Sir David Attenborough has issued a call to arms for nature’s role to be recognised in the fight against climate change.
In a short film made by The Wildlife Trusts for Cop26, which starts on Monday, Sir David calls for a greater focus on nature’s power to store carbon and help fight the climate crisis.
He also asks for “bold action” and support for local communities and landowners so they can create connected wild places on land and at sea to protect humanity.
World leaders will gather for the summit in Glasgow to discuss how best they can help combat the climate crisis following the Paris Agreement in 2015.
In the short film, Sir David says: “Nature has been there for us when we needed it the most yet we have allowed our natural world and climate to reach breaking point, with almost half of our UK wildlife in decline and some of our best-loved species at risk of extinction.
“As the climate emergency intensifies, the threat to life on earth becomes ever greater. But we have the choice of a better – and wilder – future. A future where wildlife thrives alongside people. A future where nature helps us in the fight against climate change.
“We know that we need to stop burning fossil fuels, but we must also recognise the role of nature in helping us turn the tide. We must bring wildlife and wild places back on an ambitious scale, in turn creating new livelihoods and protecting the planet for future generations. Our lives depend on it.”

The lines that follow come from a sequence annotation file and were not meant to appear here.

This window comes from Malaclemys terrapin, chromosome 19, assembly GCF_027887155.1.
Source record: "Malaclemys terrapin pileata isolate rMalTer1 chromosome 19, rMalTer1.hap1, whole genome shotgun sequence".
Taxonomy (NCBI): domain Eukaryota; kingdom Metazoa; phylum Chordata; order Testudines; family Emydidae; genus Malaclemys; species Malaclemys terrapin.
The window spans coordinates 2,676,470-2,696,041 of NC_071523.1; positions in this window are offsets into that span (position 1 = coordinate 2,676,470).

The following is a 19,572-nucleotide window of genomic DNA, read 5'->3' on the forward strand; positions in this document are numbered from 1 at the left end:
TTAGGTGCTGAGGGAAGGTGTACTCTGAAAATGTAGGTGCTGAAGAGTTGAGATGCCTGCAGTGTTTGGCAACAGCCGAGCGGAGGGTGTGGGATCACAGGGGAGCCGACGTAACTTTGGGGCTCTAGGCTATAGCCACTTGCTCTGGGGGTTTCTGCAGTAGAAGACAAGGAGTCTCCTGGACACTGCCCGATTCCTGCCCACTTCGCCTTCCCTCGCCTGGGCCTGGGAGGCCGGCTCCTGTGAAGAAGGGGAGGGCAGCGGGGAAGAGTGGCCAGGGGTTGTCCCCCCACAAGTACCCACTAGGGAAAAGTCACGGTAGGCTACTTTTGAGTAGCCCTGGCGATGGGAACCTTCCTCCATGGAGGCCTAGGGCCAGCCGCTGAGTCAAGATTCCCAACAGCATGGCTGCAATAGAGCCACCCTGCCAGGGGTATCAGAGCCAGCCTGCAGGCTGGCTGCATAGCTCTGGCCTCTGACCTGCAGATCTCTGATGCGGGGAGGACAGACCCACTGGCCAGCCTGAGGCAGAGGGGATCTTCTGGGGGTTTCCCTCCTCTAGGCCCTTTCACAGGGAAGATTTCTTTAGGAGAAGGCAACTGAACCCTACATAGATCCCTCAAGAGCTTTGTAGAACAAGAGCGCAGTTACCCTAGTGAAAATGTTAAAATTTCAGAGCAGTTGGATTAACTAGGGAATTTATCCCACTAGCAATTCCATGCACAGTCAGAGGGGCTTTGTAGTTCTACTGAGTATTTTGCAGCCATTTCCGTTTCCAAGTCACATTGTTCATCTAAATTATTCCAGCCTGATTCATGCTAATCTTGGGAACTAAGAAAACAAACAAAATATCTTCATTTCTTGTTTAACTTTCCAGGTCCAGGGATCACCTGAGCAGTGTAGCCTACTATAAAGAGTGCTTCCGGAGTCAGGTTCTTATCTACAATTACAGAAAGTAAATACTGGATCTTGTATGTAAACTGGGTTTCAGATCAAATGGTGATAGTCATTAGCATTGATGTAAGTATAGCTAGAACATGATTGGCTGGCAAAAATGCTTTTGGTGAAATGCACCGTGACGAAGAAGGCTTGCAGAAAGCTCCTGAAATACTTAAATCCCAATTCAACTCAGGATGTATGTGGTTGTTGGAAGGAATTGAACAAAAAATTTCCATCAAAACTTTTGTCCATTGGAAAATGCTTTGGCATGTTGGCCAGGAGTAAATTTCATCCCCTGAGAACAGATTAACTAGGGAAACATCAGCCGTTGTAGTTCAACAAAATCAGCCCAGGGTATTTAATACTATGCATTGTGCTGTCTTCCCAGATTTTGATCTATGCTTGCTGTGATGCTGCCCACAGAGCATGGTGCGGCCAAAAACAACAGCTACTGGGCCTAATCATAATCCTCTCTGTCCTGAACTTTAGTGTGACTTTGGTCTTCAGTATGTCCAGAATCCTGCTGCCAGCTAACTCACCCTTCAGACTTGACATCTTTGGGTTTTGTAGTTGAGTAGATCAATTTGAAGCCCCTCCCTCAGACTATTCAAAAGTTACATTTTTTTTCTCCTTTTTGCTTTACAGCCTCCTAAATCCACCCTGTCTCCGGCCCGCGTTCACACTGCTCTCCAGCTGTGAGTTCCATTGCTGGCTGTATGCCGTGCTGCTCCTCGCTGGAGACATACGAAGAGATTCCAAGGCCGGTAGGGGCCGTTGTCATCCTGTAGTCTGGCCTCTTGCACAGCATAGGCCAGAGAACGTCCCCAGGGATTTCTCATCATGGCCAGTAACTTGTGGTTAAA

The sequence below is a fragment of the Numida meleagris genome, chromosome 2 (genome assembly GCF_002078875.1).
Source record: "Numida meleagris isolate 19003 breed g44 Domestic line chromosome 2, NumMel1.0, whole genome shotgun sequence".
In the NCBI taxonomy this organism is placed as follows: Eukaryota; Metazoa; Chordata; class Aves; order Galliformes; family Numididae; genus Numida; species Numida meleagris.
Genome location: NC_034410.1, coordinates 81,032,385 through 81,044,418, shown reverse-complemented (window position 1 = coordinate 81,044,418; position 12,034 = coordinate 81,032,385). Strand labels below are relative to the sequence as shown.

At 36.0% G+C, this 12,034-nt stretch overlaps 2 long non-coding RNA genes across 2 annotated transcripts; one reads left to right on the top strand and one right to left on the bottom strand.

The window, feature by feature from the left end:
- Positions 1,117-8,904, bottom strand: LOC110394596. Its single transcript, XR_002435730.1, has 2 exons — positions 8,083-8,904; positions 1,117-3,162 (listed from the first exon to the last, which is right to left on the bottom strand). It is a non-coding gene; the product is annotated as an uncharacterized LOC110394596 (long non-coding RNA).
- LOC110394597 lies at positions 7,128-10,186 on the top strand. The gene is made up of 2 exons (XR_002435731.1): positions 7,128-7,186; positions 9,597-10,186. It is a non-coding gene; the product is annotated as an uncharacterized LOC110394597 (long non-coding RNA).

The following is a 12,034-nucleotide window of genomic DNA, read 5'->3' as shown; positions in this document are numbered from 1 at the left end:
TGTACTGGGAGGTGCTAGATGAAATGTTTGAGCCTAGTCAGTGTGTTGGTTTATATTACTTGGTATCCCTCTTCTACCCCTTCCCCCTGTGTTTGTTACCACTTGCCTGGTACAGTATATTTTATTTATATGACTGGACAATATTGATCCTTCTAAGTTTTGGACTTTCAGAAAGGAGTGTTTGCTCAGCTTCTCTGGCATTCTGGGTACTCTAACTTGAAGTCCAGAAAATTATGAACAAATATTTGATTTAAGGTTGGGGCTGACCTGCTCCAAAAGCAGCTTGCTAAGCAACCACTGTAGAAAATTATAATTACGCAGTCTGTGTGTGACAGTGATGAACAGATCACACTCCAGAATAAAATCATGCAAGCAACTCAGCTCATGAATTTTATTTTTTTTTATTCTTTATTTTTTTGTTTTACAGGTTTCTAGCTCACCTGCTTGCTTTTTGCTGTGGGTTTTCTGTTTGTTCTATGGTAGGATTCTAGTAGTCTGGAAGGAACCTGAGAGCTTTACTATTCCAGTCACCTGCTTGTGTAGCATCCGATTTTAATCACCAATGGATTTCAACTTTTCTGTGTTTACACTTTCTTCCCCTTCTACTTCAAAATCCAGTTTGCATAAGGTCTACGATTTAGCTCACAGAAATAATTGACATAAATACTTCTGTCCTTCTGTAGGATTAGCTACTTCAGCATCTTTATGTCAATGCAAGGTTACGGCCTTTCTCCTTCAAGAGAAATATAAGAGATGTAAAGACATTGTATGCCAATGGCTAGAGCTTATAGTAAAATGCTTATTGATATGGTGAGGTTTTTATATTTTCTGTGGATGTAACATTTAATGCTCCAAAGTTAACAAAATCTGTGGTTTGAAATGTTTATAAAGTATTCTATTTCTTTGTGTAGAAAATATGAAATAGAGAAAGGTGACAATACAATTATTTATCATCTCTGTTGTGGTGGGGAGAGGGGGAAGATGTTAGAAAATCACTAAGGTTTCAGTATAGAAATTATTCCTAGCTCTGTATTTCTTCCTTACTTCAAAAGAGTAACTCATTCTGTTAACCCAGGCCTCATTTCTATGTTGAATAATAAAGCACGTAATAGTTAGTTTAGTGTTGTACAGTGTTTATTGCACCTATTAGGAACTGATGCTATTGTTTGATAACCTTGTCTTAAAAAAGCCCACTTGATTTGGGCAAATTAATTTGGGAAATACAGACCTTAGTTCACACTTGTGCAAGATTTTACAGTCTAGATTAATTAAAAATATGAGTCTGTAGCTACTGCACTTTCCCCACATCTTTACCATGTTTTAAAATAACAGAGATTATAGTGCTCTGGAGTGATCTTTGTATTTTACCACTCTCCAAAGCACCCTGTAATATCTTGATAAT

In the film, Sir David tells how nature has “extraordinary powers” to lock up carbon dioxide and help protect us from extreme weather and flooding.
He added: “For decades, The Wildlife Trusts have been leading the way to put nature into recovery; bringing back precious saltmarsh and peatlands; and reintroducing beavers, our natural water engineers. But we can’t do it alone.
“It’s not too late to win the fight against the climate and nature crisis. Given the chance, nature can recover in the most remarkable ways.
“But we need to act quickly. The time is now to create a wilder future.”
Craig Bennett, the chief executive of The Wildlife Trusts, added: “Our society faces a huge challenge with the inextricably linked climate and nature crisis, and so we must invest far more in wilder landscapes to store carbon and protect ourselves and wildlife from extreme weather conditions.
“New research shows that the Government needs to commit at least £1.2 billion extra each year in nature – to deliver vital health, wellbeing and economic benefits post-pandemic, limit and mitigate the impact of extreme weather, and restore our treasured wildlife. It’s not too late to repair habitats on a grand scale to store carbon and help nature recover – but we need to act now.”
Published: by Radio NewsHub